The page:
By Madeleine Monson-Rosen
“I’m not a civilian,” Paula Neira says. To demonstrate, she recites the oath of office she took when she received her commission as a U.S. Naval officer. That oath was to the Constitution of the United States, which all officers vow “to support and defend.” Ironically, Neira has been a civilian since she left the U.S. Navy in 1991; yet that oath, and her commitment to serving her country, took her away from the military and brought her to The Johns Hopkins Hospital in Baltimore and to the Center for Transgender Health. Neira — a nurse and lawyer as well as a veteran — will lead the Center, opening this summer.
Under her leadership, the Center for Transgender Health will serve transgender patients, teach health professionals and research health concerns facing the transgender community. And this last point has some urgency. Neira notes that there is still a lot unknown for transgender patients related to gender-affirming care as well as to general health. “You know — what is the health effect of testosterone dosage? What is the most effective dose? There’s all kinds of pieces of information that we want to know so at an academic medical center we can be involved in doing that research,” she said.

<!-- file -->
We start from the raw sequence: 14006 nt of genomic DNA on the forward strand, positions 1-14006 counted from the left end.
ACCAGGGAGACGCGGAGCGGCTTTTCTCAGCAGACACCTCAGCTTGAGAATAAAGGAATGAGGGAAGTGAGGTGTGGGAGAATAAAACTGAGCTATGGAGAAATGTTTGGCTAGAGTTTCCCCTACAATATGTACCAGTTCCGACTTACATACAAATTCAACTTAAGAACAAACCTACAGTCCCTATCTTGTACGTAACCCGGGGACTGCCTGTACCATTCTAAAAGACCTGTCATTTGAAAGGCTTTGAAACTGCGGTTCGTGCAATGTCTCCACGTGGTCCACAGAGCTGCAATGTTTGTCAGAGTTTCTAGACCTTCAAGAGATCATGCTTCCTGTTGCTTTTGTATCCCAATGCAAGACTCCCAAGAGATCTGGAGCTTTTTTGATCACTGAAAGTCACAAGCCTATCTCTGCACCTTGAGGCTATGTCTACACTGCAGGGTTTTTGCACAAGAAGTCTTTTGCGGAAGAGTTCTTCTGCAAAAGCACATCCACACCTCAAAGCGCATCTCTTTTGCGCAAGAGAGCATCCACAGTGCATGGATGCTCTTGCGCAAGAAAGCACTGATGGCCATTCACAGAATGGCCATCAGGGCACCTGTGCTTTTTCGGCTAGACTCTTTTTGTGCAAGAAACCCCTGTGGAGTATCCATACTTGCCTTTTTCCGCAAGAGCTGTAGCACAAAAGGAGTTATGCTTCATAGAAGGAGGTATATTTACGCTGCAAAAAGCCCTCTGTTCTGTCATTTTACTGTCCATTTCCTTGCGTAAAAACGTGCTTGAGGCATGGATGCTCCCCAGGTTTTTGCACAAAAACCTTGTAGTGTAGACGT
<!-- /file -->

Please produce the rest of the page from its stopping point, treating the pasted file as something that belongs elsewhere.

Neira will lead and help train a cohort of doctors, nurses and medical students to challenge the bigotries and prejudices she believes still afflict medicine. “We’re going to have providers who train here at Hopkins and go all over the world,” she said. She will also lead Hopkins back into the work of gender affirming surgeries, which it offered from 1965 to 1979. “Right now, in the state of Maryland today there is no surgeon doing bottom [genital] surgery. We will be. So that’s an immediate need. That’s an immediate need for the community.”
Currently, patients seeking genital surgeries sometimes have to wait years, according to Neira. And plastic surgeons and urologists in private practice aren’t equipped to offer transgender patients comprehensive health care before, during and after transition. Transgender patients also often experience difficulties in health care related to a lack of cultural competence among health professionals. Neira, who has most recently been a nurse educator at Johns Hopkins, explains, “If you misgender your patient and are disrespectful to them, you’re not going to get to the higher-level medicine or the higher-level nursing that you want to get to.”